[I]t is not everything that affects commerce that amounts to a regulation of it, within the meaning of the Constitution. 11 A gross receipts tax upon a railroad company, which concededly affected commerce, was not a regulation
directly. Very manifestly it is a tax upon the railroad company. . . . That its ultimate effect may be to increase the cost of transportation must be admitted. . . . Still it is not a tax upon transportation, or upon commerce. . . . 12
Insofar as it drew a distinction between these two cases, the Court did so in part on the basis of Cooley, that some subjects embraced within the meaning of commerce demand uniform, national regulation, whereas other similar subjects permit of diversity of treatment, until Congress acts; and in part on the basis of a concept of a
direct tax on interstate commerce, which was impermissible, and an
indirect tax, which was permissible until Congress acted. 13 Confusingly, the two concepts were sometimes conflated and sometimes treated separately. In any event, the Court itself was clear that interstate commerce could not be taxed at all, even if the tax was a nondiscriminatory levy applied alike to local commerce. 14
Thus, the States cannot tax interstate commerce, either by laying the tax upon the business which constitutes such commerce or the privilege of engaging in it, or upon the receipts, as such, derived from it . . . ; or upon persons or property in transit in interstate commerce. 15 However, some taxes imposed only an
indirect burden and were sustained; property taxes and taxes in lieu of property taxes applied to all businesses, including instrumentalities of interstate commerce, were sustained. 16 A good rule of thumb in these cases is that taxation was sustained if the tax was imposed on some local, rather than an interstate, activity or if the tax was exacted before interstate movement had begun or after it had ended.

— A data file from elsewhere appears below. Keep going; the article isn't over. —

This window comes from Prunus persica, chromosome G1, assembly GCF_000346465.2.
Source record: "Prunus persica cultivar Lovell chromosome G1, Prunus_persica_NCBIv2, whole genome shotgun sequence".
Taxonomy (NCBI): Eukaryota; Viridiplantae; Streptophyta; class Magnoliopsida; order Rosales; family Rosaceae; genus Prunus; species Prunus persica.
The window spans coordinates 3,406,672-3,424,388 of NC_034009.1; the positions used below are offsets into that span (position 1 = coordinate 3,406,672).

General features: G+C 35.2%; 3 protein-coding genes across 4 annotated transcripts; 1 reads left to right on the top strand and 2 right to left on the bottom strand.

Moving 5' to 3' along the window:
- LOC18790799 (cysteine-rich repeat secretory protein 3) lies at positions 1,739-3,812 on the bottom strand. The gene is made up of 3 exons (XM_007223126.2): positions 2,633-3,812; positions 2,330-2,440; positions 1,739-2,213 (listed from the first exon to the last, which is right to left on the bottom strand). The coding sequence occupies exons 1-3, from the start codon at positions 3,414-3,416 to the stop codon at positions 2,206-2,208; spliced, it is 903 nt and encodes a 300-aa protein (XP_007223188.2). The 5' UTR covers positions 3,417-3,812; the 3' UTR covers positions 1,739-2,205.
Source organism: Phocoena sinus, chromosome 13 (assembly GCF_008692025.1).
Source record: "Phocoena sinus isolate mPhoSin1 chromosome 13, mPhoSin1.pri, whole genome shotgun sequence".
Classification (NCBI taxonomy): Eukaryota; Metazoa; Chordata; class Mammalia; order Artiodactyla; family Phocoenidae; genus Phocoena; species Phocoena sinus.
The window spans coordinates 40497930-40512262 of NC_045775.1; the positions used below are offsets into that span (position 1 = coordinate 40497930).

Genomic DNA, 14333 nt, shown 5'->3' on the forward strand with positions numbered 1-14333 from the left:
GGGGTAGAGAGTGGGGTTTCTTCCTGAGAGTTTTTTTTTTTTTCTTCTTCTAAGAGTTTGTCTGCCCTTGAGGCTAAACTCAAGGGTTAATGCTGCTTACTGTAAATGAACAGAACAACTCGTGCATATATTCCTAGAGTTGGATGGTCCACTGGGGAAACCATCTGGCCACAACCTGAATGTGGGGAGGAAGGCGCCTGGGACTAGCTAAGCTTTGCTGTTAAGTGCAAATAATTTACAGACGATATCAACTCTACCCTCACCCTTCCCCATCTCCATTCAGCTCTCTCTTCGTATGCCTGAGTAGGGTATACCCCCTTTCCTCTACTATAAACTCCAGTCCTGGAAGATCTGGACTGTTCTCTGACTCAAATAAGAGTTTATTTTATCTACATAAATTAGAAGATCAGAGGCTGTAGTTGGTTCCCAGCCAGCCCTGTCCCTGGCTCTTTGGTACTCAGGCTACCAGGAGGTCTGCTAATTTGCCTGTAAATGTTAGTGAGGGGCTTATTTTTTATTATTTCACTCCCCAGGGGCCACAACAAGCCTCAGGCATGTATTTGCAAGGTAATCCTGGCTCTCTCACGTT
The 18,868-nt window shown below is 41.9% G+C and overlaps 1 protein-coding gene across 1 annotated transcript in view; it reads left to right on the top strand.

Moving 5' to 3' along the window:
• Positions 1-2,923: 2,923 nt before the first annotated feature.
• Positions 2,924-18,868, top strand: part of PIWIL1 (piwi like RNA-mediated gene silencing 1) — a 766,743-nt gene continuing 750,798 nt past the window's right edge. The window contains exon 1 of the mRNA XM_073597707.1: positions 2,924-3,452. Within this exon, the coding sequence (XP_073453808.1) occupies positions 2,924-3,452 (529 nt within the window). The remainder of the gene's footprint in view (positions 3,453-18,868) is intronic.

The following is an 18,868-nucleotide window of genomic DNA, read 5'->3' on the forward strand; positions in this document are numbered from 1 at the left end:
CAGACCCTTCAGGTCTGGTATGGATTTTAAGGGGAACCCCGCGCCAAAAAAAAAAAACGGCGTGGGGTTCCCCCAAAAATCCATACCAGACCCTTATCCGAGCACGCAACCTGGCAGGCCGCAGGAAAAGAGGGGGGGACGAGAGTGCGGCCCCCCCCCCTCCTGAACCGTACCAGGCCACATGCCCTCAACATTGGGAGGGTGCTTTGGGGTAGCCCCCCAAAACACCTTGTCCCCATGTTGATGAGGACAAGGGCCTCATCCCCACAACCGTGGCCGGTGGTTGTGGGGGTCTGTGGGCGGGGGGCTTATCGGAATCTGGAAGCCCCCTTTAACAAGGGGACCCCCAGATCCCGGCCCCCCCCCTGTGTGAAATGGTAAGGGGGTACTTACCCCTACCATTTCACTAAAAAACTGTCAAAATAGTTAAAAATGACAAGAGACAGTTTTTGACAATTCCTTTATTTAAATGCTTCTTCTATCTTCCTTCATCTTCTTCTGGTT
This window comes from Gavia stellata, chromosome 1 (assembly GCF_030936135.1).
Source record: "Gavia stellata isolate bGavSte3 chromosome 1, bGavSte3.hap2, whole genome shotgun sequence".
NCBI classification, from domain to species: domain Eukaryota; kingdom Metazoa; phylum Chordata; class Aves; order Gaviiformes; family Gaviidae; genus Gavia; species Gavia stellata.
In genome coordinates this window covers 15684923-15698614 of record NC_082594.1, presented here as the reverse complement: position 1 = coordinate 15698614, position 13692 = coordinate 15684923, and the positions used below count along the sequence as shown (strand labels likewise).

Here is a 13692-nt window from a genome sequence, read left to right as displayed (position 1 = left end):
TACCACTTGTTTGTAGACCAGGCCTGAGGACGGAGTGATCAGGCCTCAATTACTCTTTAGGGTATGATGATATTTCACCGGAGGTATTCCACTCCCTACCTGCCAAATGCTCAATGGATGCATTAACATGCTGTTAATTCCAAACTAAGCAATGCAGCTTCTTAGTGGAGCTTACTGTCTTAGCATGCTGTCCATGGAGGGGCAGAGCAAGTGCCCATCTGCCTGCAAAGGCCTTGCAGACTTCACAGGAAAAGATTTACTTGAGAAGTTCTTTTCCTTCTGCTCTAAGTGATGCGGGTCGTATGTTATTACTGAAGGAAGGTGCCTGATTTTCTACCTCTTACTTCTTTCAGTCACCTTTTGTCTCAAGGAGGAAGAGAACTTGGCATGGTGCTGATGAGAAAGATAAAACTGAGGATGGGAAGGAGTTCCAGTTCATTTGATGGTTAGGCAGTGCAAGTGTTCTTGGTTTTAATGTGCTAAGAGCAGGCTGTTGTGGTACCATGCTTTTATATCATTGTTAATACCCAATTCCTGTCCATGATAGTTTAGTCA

An independent basis for invalidation was that the tax was discriminatory, that its impact was intentionally or unintentionally felt by interstate commerce and not by local, perhaps in pursuit of parochial interests. Many of the early cases actually involving discriminatory taxation were decided on the basis of the impermissibility of taxing interstate commerce at all, but the category was soon clearly delineated as a separate ground (and one of the most important today). 17
Following the Great Depression and under the leadership of Justice, and later Chief Justice, Stone, the Court attempted to move away from the principle that interstate commerce may not be taxed and reliance on the direct-indirect distinction. Instead, a state or local levy would be voided only if in the opinion of the Court it created a risk of multiple taxation for interstate commerce not felt by local commerce. 18 It became much more important to the validity of a tax that it be apportioned to an interstate company's activities within the taxing state, so as to reduce the risk of multiple taxation. 19 But, just as the Court had achieved constancy in the area of regulation, it reverted to the older doctrines in the taxation area and reiterated that interstate commerce may not be taxed at all, even by a properly apportioned levy, and reasserted the direct-indirect distinction. 20 The stage was set, following a series of cases in which through formalistic reasoning the states were permitted to evade the Court's precedents, 21 for the formulation of a more realistic doctrine.
Much more diverse were the cases dealing with regulation by the state and local governments. Taxation was one thing, the myriad approaches and purposes of regulations another. Generally speaking, if the state action was perceived by the Court to be a regulation of interstate commerce itself, it was deemed to impose a
direct burden on interstate commerce and impermissible. If the Court saw it as something other than a regulation of interstate commerce, it was considered only to
affect interstate commerce or to impose only an
indirect burden on it in the proper exercise of the police powers of the states. 22 But the distinction between
indirect burdens was often perceptible only to the Court. 23